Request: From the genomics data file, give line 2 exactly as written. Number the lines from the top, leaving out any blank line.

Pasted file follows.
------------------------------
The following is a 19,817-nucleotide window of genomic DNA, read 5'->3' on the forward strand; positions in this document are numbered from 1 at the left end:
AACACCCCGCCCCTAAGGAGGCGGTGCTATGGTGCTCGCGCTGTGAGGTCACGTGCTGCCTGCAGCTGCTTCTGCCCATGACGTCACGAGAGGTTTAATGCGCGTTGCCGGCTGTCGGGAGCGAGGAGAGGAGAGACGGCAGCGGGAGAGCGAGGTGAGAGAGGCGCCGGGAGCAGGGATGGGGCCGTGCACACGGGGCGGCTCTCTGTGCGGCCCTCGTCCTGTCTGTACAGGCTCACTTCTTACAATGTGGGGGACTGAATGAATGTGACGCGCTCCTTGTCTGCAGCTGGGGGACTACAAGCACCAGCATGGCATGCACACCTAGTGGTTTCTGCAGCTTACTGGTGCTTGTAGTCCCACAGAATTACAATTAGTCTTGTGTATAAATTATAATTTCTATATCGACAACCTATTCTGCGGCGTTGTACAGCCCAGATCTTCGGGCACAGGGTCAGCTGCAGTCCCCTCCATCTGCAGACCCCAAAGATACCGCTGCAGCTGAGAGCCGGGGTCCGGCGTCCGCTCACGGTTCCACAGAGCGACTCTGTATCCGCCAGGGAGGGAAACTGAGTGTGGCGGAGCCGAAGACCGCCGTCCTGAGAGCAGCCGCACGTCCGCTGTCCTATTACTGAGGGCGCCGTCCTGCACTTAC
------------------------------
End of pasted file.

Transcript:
AACACCCCGCCCCTAAGGAGGCGGTGCTATGGTGCTCGCGCTGTGAGGTCACGTGCTGCCTGCAGCTGCTTCTGCCCATGACGTCACGAGAGGTTTAATGCGCGTTGCCGGCTGTCGGGAGCGAGGAGAGGAGAGACGGCAGCGGGAGAGCGAGGTGAGAGAGGCGCCGGGAGCAGGGATGGGGCCGTGCACACGGGGCGGCTCTCTGTGCGGCCCTCGTCCTGTCTGTACAGGCTCACTTCTTACAATGTGGGGGACTGAATGAATGTGACGCGCTCCTTGTCTGCAGCTGGGGGACTACAAGCACCAGCATGGCATGCACACCTAGTGGTTTCTGCAGCTTACTGGTGCTTGTAGTCCCACAGAATTACAATTAGTCTTGTGTATAAATTATAATTTCTATATCGACAACCTATTCTGCGGCGTTGTACAGCCCAGATCTTCGGGCACAGGGTCAGCTGCAGTCCCCTCCATCTGCAGACCCCAAAGATACCGCTGCAGCTGAGAGCCGGGGTCCGGCGTCCGCTCACGGTTCCACAGAGCGACTCTGTATCCGCCAGGGAGGGAAACTGAGTGTGGCGGAGCCGAAGACCGCCGTCCTGAGAGCAGCCGCACGTCCGCTGTCCTATTACTGAGGGCGCCGTCCTGCACTTAC